Yesterday’s court ruling handing down a victory to tenants at the mostly rent-regulated apartment complex Stuyvesant Town and Peter Cooper Village has an immediate effect on the sale of a number of properties in New York City, industry insiders said.
In one instance, an apartment sale could now be canceled; in a second a seller may have to cut a Brooklyn property’s valuation; and in a third, an owner sought to rush a sale to unload his Midtown apartment building.
In all of the cases, the dealmakers said, the sellers or buyers were reacting to the court ruling yesterday by the state’s highest court, the New York Court of Appeals, that upheld a lower court decision against Tishman Speyer Properties and BlackRock Realty, owners of the 110-building complex on Manhattan’s East Side. The court said the landlords improperly raised rents and deregulated thousands of apartment units while benefiting from special tax incentives in the so-called J-51 program.
Housing experts have said between 35,000 and 80,000 New York City apartments, mostly in Manhattan, could be affected by the ruling. There are approximately one million rent-stabilized apartments in the city.
Real estate professionals were unsure what the ruling will mean for properties benefiting from the J-51 tax abatement program, which gives tax breaks in exchange for capital improvements.
“I spoke with a client with a [sales] deal, who said it was contingent” on the court ruling in favor of Tishman Speyer, said attorney Robert Goldstein, a partner at real estate law firm Borah, Goldstein, Altschuler, Nahins & Goidel.
With the tenants’ victory, Goldstein said his buyer could back out, because now the property would be worth less.
In Brooklyn, the seller of a 15-unit Brooklyn Heights property with the J-51 benefits has about eight units the owner claims were free-market, but those might be considered rent-stabilized under the new ruling, said Timour Shafran, an associate broker at Capin & Associates.
He called the owner yesterday to say the rent values should be reviewed carefully.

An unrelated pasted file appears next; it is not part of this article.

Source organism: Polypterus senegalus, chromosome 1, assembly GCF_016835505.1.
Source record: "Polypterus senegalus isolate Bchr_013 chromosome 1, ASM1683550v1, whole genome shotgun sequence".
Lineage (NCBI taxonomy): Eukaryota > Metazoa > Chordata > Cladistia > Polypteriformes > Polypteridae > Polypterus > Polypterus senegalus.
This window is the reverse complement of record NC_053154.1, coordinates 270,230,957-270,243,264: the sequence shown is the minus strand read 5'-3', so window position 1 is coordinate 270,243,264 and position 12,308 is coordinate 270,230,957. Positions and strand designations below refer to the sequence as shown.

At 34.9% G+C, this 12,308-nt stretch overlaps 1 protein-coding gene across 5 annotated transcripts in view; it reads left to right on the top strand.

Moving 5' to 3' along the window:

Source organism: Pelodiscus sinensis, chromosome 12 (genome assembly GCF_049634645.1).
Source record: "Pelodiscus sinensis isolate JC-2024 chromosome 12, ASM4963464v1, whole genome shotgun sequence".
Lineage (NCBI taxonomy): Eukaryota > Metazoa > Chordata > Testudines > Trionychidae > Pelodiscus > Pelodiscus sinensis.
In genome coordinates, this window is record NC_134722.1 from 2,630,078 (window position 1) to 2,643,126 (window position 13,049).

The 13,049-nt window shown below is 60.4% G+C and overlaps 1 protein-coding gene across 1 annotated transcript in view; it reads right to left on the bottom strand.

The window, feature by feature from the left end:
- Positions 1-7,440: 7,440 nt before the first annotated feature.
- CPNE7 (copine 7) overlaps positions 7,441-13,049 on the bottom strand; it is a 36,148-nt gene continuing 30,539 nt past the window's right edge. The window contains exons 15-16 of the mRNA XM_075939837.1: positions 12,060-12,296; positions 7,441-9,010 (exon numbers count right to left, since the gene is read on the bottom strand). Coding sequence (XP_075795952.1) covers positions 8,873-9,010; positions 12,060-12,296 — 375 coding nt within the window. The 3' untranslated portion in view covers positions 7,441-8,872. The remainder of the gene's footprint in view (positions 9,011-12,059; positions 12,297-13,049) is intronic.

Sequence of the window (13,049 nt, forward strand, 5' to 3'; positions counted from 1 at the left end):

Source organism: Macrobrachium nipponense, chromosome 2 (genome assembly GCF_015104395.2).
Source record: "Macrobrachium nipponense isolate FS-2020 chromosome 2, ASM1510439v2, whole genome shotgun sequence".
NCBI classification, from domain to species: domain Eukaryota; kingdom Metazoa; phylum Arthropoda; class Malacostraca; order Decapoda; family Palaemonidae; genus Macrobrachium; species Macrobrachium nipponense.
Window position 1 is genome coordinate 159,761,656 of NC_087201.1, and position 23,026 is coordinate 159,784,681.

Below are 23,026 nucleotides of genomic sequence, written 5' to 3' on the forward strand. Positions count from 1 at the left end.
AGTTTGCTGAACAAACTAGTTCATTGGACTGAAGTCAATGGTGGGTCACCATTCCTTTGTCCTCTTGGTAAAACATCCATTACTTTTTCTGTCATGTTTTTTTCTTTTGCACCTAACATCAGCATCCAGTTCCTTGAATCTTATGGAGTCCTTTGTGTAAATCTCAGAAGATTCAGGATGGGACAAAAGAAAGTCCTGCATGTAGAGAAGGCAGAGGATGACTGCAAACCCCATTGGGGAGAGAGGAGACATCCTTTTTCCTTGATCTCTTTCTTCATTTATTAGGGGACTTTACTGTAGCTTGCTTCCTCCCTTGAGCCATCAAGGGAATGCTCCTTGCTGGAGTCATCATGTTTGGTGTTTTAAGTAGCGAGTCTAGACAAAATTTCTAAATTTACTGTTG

“It could mean a 10 to 20 percent reduction in price,” he said, if the owner was overcharging.
And in Midtown, the owner of an 84-unit apartment building with a J-51 tax abatement today called broker Aaron Jungreis, president of Rosewood Realty Group, to ask him to sell the unlisted property right away.
“My response was, fine,” he said. But he cautioned the potential seller that everyone is looking at the same information and would now perceive the owner as desperate.
Whether buildings were put on the market or pulled off, brokers agreed that for apartment buildings with J-51 benefits, the prices would be lower.
“This is just going to hurt values a little more,” said Adelaide Polsinelli, associate vice president of investments at Marcus & Millichap Real Estate Investment Services.
Jeffrey Turkel, a partner at law firm Rosenberg & Estis, said several property owners called him wanting to sue the state Division of Housing and Community Renewal, which in the 1990s had issued opinions widely interpreted to allow deregulation as carried out at Stuyvesant Town.
But Turkel, who filed a “friend of the court” brief in the Stuyvesant Town case on behalf of the trade group the Rent Stabilization Association, saw little chance for success.
“Suing the government in this situation is probably an uphill battle,” he said.